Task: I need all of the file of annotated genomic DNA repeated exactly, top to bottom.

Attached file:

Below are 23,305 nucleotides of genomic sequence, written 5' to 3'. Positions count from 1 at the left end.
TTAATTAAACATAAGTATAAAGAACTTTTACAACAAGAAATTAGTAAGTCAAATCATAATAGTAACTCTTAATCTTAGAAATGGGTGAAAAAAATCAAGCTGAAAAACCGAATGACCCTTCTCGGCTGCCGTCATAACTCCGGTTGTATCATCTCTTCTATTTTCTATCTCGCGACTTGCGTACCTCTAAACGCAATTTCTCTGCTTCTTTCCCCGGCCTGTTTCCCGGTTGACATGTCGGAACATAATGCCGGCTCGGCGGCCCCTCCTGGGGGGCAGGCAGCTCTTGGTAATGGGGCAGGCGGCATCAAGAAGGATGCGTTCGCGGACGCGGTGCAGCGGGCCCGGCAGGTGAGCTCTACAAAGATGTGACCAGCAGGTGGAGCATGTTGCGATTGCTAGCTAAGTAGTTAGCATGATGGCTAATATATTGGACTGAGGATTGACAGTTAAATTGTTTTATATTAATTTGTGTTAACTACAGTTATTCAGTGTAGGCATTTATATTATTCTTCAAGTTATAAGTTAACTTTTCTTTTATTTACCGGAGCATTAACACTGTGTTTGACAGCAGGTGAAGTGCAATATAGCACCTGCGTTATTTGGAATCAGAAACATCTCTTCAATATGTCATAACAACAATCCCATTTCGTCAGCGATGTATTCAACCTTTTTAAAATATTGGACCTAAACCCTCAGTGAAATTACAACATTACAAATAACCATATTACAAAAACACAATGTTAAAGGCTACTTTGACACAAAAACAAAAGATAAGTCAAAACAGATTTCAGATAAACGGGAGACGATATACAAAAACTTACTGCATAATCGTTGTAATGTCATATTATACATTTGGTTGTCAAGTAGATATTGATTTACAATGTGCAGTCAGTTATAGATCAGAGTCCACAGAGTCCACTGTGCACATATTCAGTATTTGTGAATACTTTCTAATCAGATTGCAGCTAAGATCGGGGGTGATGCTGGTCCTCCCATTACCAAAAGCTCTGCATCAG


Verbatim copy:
Below are 23,305 nucleotides of genomic sequence, written 5' to 3'. Positions count from 1 at the left end.
TTAATTAAACATAAGTATAAAGAACTTTTACAACAAGAAATTAGTAAGTCAAATCATAATAGTAACTCTTAATCTTAGAAATGGGTGAAAAAAATCAAGCTGAAAAACCGAATGACCCTTCTCGGCTGCCGTCATAACTCCGGTTGTATCATCTCTTCTATTTTCTATCTCGCGACTTGCGTACCTCTAAACGCAATTTCTCTGCTTCTTTCCCCGGCCTGTTTCCCGGTTGACATGTCGGAACATAATGCCGGCTCGGCGGCCCCTCCTGGGGGGCAGGCAGCTCTTGGTAATGGGGCAGGCGGCATCAAGAAGGATGCGTTCGCGGACGCGGTGCAGCGGGCCCGGCAGGTGAGCTCTACAAAGATGTGACCAGCAGGTGGAGCATGTTGCGATTGCTAGCTAAGTAGTTAGCATGATGGCTAATATATTGGACTGAGGATTGACAGTTAAATTGTTTTATATTAATTTGTGTTAACTACAGTTATTCAGTGTAGGCATTTATATTATTCTTCAAGTTATAAGTTAACTTTTCTTTTATTTACCGGAGCATTAACACTGTGTTTGACAGCAGGTGAAGTGCAATATAGCACCTGCGTTATTTGGAATCAGAAACATCTCTTCAATATGTCATAACAACAATCCCATTTCGTCAGCGATGTATTCAACCTTTTTAAAATATTGGACCTAAACCCTCAGTGAAATTACAACATTACAAATAACCATATTACAAAAACACAATGTTAAAGGCTACTTTGACACAAAAACAAAAGATAAGTCAAAACAGATTTCAGATAAACGGGAGACGATATACAAAAACTTACTGCATAATCGTTGTAATGTCATATTATACATTTGGTTGTCAAGTAGATATTGATTTACAATGTGCAGTCAGTTATAGATCAGAGTCCACAGAGTCCACTGTGCACATATTCAGTATTTGTGAATACTTTCTAATCAGATTGCAGCTAAGATCGGGGGTGATGCTGGTCCTCCCATTACCAAAAGCTCTGCATCAG